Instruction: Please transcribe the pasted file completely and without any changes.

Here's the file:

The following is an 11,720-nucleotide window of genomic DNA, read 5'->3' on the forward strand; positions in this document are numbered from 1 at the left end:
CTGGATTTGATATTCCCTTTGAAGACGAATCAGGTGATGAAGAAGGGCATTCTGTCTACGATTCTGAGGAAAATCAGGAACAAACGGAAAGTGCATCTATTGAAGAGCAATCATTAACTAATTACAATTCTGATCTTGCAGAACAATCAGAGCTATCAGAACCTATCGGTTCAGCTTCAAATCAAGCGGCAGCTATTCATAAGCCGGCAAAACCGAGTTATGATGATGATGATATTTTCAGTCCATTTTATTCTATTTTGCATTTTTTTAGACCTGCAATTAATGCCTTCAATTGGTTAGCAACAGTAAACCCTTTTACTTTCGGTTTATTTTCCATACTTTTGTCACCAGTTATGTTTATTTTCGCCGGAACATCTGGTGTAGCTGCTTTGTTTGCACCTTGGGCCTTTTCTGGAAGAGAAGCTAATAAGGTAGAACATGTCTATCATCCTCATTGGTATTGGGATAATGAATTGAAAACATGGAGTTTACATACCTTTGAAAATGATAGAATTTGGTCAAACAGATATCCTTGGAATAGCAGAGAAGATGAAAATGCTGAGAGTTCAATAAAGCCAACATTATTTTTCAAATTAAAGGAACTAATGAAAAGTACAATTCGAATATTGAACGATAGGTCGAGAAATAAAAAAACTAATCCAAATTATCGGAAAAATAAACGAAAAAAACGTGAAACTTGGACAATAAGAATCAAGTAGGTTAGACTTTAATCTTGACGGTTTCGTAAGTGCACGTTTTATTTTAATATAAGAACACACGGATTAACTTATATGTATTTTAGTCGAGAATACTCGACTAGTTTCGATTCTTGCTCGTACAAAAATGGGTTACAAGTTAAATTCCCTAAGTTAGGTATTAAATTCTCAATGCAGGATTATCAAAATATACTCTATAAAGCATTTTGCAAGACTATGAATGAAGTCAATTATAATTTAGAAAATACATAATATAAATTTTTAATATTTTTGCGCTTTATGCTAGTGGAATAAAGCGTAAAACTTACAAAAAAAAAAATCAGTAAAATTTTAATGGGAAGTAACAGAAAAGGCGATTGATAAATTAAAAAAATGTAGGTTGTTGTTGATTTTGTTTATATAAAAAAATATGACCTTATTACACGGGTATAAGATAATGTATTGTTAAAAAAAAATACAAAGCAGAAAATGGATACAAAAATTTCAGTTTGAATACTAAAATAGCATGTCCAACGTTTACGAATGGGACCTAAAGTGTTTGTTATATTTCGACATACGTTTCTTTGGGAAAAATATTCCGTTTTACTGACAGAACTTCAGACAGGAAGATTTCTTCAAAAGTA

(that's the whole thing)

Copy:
The following is an 11,720-nucleotide window of genomic DNA, read 5'->3' on the forward strand; positions in this document are numbered from 1 at the left end:
CTGGATTTGATATTCCCTTTGAAGACGAATCAGGTGATGAAGAAGGGCATTCTGTCTACGATTCTGAGGAAAATCAGGAACAAACGGAAAGTGCATCTATTGAAGAGCAATCATTAACTAATTACAATTCTGATCTTGCAGAACAATCAGAGCTATCAGAACCTATCGGTTCAGCTTCAAATCAAGCGGCAGCTATTCATAAGCCGGCAAAACCGAGTTATGATGATGATGATATTTTCAGTCCATTTTATTCTATTTTGCATTTTTTTAGACCTGCAATTAATGCCTTCAATTGGTTAGCAACAGTAAACCCTTTTACTTTCGGTTTATTTTCCATACTTTTGTCACCAGTTATGTTTATTTTCGCCGGAACATCTGGTGTAGCTGCTTTGTTTGCACCTTGGGCCTTTTCTGGAAGAGAAGCTAATAAGGTAGAACATGTCTATCATCCTCATTGGTATTGGGATAATGAATTGAAAACATGGAGTTTACATACCTTTGAAAATGATAGAATTTGGTCAAACAGATATCCTTGGAATAGCAGAGAAGATGAAAATGCTGAGAGTTCAATAAAGCCAACATTATTTTTCAAATTAAAGGAACTAATGAAAAGTACAATTCGAATATTGAACGATAGGTCGAGAAATAAAAAAACTAATCCAAATTATCGGAAAAATAAACGAAAAAAACGTGAAACTTGGACAATAAGAATCAAGTAGGTTAGACTTTAATCTTGACGGTTTCGTAAGTGCACGTTTTATTTTAATATAAGAACACACGGATTAACTTATATGTATTTTAGTCGAGAATACTCGACTAGTTTCGATTCTTGCTCGTACAAAAATGGGTTACAAGTTAAATTCCCTAAGTTAGGTATTAAATTCTCAATGCAGGATTATCAAAATATACTCTATAAAGCATTTTGCAAGACTATGAATGAAGTCAATTATAATTTAGAAAATACATAATATAAATTTTTAATATTTTTGCGCTTTATGCTAGTGGAATAAAGCGTAAAACTTACAAAAAAAAAAATCAGTAAAATTTTAATGGGAAGTAACAGAAAAGGCGATTGATAAATTAAAAAAATGTAGGTTGTTGTTGATTTTGTTTATATAAAAAAATATGACCTTATTACACGGGTATAAGATAATGTATTGTTAAAAAAAAATACAAAGCAGAAAATGGATACAAAAATTTCAGTTTGAATACTAAAATAGCATGTCCAACGTTTACGAATGGGACCTAAAGTGTTTGTTATATTTCGACATACGTTTCTTTGGGAAAAATATTCCGTTTTACTGACAGAACTTCAGACAGGAAGATTTCTTCAAAAGTA